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Re: Richardostesia teeth
Jaime A. Headden wrote-
Michael Mortimer (email@example.com) wrote:
<Because they both have very tiny serrations. So does Nuthetes, which I
believe falls into the range of Richardoestesia morphotypes.>
It is not so much the size of the serrae as the shape of the serrae,
low, and nearly quandrangular, along with size distribution along the
The shapes oft he teeth are also very coincident, with all teeth attributed
this genus being relatively straight with minimal recurvature. The *R.
isoceles* teeth are just less recurved and in fact less recumbent than the
teeth attributed to *R. gilmorei*.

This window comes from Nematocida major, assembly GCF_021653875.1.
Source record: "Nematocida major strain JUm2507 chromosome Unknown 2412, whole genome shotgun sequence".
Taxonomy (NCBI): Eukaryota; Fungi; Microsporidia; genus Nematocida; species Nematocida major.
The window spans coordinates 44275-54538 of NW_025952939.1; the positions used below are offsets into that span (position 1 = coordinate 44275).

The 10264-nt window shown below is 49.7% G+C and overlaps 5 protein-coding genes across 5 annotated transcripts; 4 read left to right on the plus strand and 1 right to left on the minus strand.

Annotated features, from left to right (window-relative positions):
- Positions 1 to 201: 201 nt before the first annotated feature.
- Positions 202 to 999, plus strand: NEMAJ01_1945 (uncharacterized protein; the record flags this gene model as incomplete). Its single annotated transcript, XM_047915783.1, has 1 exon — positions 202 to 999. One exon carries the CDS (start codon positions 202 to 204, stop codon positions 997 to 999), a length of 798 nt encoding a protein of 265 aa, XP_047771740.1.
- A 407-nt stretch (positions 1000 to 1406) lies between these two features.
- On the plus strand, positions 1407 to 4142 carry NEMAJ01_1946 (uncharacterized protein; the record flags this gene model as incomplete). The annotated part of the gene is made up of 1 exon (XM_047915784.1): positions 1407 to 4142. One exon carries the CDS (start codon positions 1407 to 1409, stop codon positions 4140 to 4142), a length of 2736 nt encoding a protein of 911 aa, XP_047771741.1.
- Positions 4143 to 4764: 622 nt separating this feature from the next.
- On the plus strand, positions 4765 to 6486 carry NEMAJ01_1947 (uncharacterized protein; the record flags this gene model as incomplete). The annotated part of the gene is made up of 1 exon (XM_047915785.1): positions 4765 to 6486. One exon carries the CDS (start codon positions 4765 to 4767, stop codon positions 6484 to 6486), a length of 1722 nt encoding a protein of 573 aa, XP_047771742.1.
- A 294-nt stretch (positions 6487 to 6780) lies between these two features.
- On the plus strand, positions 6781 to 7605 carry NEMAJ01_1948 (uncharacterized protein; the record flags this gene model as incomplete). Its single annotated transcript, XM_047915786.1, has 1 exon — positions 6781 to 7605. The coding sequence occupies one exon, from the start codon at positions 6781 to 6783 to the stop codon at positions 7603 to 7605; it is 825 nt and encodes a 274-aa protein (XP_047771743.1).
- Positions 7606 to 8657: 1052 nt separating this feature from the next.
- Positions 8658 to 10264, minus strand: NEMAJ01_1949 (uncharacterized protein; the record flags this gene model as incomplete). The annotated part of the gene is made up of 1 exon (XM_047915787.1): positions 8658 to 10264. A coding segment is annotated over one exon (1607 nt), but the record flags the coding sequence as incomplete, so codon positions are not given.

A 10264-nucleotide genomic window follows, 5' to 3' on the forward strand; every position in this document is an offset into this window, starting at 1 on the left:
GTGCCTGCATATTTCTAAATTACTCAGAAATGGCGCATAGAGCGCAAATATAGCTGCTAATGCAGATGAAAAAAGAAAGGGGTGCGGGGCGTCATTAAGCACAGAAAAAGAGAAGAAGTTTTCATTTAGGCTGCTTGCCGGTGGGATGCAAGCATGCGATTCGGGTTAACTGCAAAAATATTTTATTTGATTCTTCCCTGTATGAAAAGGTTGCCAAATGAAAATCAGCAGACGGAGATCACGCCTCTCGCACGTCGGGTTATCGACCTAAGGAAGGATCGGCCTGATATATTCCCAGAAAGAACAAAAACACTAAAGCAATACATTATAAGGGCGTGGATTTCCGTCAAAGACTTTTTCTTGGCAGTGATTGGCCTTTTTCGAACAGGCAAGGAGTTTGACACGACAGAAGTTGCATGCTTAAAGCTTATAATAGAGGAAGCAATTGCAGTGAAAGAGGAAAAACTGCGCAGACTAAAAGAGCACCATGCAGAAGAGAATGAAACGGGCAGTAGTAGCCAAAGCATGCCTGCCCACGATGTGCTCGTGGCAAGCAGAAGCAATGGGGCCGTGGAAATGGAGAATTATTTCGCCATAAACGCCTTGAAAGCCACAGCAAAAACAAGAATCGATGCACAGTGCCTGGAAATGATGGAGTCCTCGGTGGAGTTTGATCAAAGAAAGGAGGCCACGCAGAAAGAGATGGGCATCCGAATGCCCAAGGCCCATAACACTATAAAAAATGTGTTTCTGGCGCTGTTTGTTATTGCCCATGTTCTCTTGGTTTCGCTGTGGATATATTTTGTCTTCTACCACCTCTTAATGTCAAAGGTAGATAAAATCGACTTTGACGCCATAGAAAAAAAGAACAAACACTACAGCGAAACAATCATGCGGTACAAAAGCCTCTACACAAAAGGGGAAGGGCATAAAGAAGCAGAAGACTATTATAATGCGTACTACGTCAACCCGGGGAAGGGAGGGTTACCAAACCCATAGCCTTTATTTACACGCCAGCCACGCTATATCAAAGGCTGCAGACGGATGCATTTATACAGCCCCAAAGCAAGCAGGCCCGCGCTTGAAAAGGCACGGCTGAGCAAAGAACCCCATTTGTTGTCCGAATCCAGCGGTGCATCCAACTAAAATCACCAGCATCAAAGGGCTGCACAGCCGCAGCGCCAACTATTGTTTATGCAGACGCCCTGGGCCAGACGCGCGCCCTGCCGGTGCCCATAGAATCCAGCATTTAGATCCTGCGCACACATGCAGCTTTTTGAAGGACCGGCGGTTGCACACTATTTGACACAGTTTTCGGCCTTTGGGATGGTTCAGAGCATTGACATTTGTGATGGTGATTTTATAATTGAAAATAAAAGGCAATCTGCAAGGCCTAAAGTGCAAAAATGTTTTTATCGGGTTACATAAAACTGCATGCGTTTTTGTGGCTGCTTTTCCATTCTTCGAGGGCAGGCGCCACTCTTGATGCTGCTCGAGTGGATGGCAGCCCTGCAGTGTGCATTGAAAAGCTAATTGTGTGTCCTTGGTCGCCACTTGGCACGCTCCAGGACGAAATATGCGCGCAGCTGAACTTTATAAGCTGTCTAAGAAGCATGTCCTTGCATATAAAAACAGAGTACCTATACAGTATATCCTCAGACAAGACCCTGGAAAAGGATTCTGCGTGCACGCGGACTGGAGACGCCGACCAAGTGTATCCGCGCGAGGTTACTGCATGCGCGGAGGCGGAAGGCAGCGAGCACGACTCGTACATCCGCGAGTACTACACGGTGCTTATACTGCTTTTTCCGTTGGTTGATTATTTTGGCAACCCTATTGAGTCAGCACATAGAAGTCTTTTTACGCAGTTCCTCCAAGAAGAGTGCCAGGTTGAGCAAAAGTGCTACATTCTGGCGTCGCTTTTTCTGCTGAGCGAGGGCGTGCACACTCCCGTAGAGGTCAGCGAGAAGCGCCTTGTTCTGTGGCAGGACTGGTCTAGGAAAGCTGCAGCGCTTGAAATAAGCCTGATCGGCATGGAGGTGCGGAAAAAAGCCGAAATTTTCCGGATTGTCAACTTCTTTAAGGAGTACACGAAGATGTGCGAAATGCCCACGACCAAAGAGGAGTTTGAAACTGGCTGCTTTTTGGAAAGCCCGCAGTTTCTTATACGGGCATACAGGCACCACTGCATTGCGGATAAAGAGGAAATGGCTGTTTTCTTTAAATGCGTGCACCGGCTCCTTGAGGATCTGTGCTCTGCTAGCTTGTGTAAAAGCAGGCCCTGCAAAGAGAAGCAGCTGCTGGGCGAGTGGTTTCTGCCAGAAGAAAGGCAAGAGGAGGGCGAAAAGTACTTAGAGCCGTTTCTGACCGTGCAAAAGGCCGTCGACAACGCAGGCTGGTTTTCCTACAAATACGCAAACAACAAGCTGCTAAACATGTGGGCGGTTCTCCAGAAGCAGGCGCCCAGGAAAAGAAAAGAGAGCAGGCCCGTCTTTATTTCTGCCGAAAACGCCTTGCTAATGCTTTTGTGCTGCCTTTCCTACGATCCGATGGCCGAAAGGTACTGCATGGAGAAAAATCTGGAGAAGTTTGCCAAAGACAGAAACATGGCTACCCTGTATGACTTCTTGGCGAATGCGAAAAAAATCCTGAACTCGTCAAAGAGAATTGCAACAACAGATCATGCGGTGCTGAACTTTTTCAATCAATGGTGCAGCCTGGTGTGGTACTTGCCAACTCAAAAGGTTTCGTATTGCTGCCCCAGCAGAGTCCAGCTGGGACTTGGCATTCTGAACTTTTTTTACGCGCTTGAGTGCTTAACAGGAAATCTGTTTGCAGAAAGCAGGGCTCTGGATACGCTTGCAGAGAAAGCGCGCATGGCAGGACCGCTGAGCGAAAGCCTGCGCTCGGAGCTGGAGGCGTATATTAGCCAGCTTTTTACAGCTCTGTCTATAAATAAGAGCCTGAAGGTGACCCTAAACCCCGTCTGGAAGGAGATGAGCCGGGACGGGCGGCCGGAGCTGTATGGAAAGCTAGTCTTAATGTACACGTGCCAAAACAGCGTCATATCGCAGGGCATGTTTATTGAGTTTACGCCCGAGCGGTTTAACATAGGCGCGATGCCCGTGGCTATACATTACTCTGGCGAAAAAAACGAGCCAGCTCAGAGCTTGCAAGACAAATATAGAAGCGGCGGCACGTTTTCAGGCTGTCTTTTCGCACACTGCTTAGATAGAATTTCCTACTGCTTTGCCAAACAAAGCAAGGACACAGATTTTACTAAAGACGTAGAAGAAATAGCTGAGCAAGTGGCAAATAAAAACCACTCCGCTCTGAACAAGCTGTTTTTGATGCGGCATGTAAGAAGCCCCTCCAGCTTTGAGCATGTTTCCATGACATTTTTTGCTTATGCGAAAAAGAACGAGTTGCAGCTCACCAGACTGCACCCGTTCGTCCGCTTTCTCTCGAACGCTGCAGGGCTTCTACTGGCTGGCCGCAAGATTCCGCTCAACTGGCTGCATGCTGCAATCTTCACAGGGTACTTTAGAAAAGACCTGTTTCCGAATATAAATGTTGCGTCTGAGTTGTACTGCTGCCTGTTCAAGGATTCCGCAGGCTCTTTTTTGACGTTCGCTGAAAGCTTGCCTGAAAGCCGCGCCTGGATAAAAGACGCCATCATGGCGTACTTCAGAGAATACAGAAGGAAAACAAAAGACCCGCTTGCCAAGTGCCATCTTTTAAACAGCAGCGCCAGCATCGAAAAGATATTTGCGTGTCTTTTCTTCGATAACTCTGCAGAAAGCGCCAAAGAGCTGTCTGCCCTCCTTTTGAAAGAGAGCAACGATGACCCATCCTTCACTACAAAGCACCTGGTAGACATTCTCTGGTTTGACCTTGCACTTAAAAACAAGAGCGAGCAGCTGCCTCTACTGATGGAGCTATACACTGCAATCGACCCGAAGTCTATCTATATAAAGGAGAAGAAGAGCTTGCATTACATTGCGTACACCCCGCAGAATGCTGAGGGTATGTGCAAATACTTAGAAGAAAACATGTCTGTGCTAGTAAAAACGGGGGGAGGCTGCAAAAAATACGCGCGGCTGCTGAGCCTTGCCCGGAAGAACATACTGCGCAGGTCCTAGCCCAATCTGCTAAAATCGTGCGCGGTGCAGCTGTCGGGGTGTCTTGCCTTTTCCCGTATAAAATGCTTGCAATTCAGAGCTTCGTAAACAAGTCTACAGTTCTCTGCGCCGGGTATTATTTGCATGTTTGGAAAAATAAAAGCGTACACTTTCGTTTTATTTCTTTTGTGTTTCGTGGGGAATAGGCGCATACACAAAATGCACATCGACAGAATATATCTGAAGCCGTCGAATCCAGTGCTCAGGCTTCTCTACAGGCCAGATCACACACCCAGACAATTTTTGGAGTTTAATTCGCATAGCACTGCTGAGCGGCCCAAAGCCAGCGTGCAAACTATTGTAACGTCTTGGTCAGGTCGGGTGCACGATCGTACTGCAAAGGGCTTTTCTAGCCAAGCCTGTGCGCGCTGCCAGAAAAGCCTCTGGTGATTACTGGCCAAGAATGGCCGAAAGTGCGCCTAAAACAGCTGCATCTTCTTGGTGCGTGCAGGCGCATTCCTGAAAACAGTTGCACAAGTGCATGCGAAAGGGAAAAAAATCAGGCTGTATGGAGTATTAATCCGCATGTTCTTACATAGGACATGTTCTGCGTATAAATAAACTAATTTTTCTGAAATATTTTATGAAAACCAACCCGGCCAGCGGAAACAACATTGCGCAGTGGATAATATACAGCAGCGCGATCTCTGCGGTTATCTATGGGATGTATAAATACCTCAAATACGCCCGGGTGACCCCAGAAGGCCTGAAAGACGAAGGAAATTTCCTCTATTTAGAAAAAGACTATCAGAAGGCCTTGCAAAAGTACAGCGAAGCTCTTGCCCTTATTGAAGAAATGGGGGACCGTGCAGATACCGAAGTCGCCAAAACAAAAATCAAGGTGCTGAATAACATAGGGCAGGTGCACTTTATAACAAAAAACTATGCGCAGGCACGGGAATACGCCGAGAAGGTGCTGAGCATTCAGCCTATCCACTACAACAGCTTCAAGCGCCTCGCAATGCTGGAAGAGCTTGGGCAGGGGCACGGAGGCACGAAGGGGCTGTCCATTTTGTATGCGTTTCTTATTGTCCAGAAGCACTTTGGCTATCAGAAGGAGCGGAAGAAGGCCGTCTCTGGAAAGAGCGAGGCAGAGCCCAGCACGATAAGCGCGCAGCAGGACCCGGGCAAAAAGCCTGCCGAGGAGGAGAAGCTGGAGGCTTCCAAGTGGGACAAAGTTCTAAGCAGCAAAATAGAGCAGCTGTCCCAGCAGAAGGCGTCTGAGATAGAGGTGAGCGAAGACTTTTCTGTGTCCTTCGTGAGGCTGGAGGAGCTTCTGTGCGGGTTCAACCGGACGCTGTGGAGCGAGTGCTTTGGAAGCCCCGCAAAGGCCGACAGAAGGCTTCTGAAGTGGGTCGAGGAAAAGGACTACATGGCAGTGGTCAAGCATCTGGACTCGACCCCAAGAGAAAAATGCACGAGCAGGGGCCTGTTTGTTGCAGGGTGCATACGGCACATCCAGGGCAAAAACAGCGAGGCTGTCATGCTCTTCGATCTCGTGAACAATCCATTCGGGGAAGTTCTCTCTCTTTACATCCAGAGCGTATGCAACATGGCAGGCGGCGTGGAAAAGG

Denticle shape is not uniform/distinct in the genus, as noted by Sankey et
al. (2002) for R. gilmorei- "Denticle tips can be slightly pointed, rounded,
or flattened." While she describes R. isosceles as- "Denticle tips are
straight or slightly rounded, but not pointed."
Similarly, all teeth referred to Richardoestesia are not relatively
straight. Again, describing R. gilmorei- "Isolated teeth vary in curvature
from almost completely straight (0.1 mm curvature) to strongly recurved (0.7
The denticle size distribution along the carinae for R. gilmorei ("Denticle
size varies slightly along the carinae, with smaller ones at the base and
tip.") is not distinct from Saurornitholestes ("Denticle size varies along
the carina, they tend to be smaller at the base and tip of teeth."). R.
isosceles has a different size distribution though- "Posterior denticles are
... uniformly-sized along tooth,"
Indeed, Sankey later states "Richardoestesia isosceles is included in the
because of the presence of small denticles. However, the shape of the
denticles in Richardoestesia gilmorei and isosceles is different."